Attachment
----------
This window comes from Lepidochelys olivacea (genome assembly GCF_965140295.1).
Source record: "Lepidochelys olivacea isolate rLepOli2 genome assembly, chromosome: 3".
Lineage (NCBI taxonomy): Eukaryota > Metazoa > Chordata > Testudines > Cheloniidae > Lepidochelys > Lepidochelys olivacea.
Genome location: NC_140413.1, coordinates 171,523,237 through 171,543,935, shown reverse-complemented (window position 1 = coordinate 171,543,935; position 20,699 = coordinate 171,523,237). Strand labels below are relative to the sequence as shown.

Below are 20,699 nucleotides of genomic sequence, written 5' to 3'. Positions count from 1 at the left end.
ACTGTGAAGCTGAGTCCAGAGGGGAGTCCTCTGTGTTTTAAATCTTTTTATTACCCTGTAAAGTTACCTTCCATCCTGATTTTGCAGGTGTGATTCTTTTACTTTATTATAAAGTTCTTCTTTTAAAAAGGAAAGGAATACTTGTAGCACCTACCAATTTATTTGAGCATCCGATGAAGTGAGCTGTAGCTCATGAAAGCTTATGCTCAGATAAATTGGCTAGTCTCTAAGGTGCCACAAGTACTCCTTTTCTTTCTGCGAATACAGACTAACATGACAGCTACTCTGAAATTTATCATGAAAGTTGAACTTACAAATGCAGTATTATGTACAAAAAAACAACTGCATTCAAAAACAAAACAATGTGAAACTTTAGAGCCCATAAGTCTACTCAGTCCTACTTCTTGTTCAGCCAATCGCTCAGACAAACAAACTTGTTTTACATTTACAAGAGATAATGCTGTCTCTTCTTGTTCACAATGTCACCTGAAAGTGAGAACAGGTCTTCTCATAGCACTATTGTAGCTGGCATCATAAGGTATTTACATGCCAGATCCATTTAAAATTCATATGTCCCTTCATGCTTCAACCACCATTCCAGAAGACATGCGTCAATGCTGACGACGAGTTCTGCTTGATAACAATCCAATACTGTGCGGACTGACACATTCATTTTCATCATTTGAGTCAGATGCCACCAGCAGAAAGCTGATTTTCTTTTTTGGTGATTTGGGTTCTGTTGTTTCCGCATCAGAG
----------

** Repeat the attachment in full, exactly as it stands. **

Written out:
This window comes from Lepidochelys olivacea (genome assembly GCF_965140295.1).
Source record: "Lepidochelys olivacea isolate rLepOli2 genome assembly, chromosome: 3".
Lineage (NCBI taxonomy): Eukaryota > Metazoa > Chordata > Testudines > Cheloniidae > Lepidochelys > Lepidochelys olivacea.
Genome location: NC_140413.1, coordinates 171,523,237 through 171,543,935, shown reverse-complemented (window position 1 = coordinate 171,543,935; position 20,699 = coordinate 171,523,237). Strand labels below are relative to the sequence as shown.

Below are 20,699 nucleotides of genomic sequence, written 5' to 3'. Positions count from 1 at the left end.
ACTGTGAAGCTGAGTCCAGAGGGGAGTCCTCTGTGTTTTAAATCTTTTTATTACCCTGTAAAGTTACCTTCCATCCTGATTTTGCAGGTGTGATTCTTTTACTTTATTATAAAGTTCTTCTTTTAAAAAGGAAAGGAATACTTGTAGCACCTACCAATTTATTTGAGCATCCGATGAAGTGAGCTGTAGCTCATGAAAGCTTATGCTCAGATAAATTGGCTAGTCTCTAAGGTGCCACAAGTACTCCTTTTCTTTCTGCGAATACAGACTAACATGACAGCTACTCTGAAATTTATCATGAAAGTTGAACTTACAAATGCAGTATTATGTACAAAAAAACAACTGCATTCAAAAACAAAACAATGTGAAACTTTAGAGCCCATAAGTCTACTCAGTCCTACTTCTTGTTCAGCCAATCGCTCAGACAAACAAACTTGTTTTACATTTACAAGAGATAATGCTGTCTCTTCTTGTTCACAATGTCACCTGAAAGTGAGAACAGGTCTTCTCATAGCACTATTGTAGCTGGCATCATAAGGTATTTACATGCCAGATCCATTTAAAATTCATATGTCCCTTCATGCTTCAACCACCATTCCAGAAGACATGCGTCAATGCTGACGACGAGTTCTGCTTGATAACAATCCAATACTGTGCGGACTGACACATTCATTTTCATCATTTGAGTCAGATGCCACCAGCAGAAAGCTGATTTTCTTTTTTGGTGATTTGGGTTCTGTTGTTTCCGCATCAGAG